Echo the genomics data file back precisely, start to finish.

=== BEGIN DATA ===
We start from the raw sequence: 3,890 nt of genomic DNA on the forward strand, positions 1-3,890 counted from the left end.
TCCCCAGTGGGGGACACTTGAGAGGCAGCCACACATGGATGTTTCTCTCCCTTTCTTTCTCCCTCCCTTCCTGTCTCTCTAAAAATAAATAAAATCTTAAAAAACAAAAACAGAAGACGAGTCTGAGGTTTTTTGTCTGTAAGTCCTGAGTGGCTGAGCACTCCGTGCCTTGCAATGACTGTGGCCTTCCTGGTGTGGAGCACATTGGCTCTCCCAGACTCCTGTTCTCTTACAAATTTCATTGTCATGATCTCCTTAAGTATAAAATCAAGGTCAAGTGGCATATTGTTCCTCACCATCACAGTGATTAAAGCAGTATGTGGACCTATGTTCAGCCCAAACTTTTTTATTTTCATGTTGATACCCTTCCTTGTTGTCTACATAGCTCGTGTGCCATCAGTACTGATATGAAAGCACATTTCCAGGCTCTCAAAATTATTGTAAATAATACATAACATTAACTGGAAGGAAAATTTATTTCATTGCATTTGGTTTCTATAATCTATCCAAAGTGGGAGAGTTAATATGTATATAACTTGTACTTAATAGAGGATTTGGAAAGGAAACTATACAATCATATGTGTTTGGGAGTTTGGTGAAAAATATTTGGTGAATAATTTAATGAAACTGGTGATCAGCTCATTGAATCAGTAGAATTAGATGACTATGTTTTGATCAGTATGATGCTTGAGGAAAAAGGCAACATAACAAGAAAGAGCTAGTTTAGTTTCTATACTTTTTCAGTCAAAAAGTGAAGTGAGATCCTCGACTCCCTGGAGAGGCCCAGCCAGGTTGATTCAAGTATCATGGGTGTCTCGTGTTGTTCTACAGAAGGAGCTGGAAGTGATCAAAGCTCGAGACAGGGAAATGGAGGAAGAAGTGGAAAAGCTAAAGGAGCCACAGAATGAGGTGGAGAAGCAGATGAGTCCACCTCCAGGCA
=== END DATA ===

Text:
We start from the raw sequence: 3,890 nt of genomic DNA on the forward strand, positions 1-3,890 counted from the left end.
TCCCCAGTGGGGGACACTTGAGAGGCAGCCACACATGGATGTTTCTCTCCCTTTCTTTCTCCCTCCCTTCCTGTCTCTCTAAAAATAAATAAAATCTTAAAAAACAAAAACAGAAGACGAGTCTGAGGTTTTTTGTCTGTAAGTCCTGAGTGGCTGAGCACTCCGTGCCTTGCAATGACTGTGGCCTTCCTGGTGTGGAGCACATTGGCTCTCCCAGACTCCTGTTCTCTTACAAATTTCATTGTCATGATCTCCTTAAGTATAAAATCAAGGTCAAGTGGCATATTGTTCCTCACCATCACAGTGATTAAAGCAGTATGTGGACCTATGTTCAGCCCAAACTTTTTTATTTTCATGTTGATACCCTTCCTTGTTGTCTACATAGCTCGTGTGCCATCAGTACTGATATGAAAGCACATTTCCAGGCTCTCAAAATTATTGTAAATAATACATAACATTAACTGGAAGGAAAATTTATTTCATTGCATTTGGTTTCTATAATCTATCCAAAGTGGGAGAGTTAATATGTATATAACTTGTACTTAATAGAGGATTTGGAAAGGAAACTATACAATCATATGTGTTTGGGAGTTTGGTGAAAAATATTTGGTGAATAATTTAATGAAACTGGTGATCAGCTCATTGAATCAGTAGAATTAGATGACTATGTTTTGATCAGTATGATGCTTGAGGAAAAAGGCAACATAACAAGAAAGAGCTAGTTTAGTTTCTATACTTTTTCAGTCAAAAAGTGAAGTGAGATCCTCGACTCCCTGGAGAGGCCCAGCCAGGTTGATTCAAGTATCATGGGTGTCTCGTGTTGTTCTACAGAAGGAGCTGGAAGTGATCAAAGCTCGAGACAGGGAAATGGAGGAAGAAGTGGAAAAGCTAAAGGAGCCACAGAATGAGGTGGAGAAGCAGATGAGTCCACCTCCAGGCA